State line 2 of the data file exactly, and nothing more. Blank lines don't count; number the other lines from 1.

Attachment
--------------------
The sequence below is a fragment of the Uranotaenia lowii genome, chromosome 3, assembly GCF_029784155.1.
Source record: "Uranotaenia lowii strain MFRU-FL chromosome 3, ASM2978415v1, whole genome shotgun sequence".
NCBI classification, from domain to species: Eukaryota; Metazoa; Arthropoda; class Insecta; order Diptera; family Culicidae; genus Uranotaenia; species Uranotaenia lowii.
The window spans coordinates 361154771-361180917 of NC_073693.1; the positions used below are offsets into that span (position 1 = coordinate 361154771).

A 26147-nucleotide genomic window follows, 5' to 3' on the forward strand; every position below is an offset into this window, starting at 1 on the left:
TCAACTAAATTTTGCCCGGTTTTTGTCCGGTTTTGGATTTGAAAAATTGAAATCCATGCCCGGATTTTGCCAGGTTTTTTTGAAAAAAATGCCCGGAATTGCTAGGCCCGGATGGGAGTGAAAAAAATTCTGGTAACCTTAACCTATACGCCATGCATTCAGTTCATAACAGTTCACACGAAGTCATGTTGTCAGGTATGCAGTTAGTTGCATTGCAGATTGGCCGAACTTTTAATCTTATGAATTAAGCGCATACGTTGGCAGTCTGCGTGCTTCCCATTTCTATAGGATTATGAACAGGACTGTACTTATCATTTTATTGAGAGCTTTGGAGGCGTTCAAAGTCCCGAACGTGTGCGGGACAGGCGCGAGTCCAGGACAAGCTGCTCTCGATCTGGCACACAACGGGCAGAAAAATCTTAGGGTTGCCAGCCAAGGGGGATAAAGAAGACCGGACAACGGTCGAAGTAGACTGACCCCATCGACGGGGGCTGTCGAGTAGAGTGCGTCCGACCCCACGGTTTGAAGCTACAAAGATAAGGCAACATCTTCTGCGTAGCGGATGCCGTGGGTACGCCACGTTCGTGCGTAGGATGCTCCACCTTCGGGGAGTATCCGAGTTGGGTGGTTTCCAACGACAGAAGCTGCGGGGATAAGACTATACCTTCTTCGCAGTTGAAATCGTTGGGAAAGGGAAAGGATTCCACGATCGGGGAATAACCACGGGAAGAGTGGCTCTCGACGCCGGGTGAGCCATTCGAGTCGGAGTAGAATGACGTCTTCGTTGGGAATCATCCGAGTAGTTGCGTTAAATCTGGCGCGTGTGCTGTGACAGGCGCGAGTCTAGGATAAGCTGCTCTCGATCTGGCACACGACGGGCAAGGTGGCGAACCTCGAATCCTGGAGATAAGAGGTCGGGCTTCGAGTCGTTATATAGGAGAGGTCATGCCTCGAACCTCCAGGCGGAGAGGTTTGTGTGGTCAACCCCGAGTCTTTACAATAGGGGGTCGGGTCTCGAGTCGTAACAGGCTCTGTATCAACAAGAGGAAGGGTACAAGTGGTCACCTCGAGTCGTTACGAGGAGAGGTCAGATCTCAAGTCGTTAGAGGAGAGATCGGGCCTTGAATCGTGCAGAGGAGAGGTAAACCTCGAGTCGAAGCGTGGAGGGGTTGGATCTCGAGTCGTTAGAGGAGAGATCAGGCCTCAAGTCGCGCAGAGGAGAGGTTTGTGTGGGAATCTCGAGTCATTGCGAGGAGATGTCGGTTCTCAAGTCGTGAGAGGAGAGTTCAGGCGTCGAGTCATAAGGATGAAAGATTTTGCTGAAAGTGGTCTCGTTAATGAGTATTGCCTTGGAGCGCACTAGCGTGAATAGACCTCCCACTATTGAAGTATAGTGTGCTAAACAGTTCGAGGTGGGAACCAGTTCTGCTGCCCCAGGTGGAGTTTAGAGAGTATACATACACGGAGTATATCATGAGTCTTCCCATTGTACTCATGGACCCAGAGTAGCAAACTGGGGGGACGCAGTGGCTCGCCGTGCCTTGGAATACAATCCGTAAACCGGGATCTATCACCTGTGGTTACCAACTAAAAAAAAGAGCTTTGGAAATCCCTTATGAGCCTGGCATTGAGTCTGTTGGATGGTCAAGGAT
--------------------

Source record: "Uranotaenia lowii strain MFRU-FL chromosome 3, ASM2978415v1, whole genome shotgun sequence".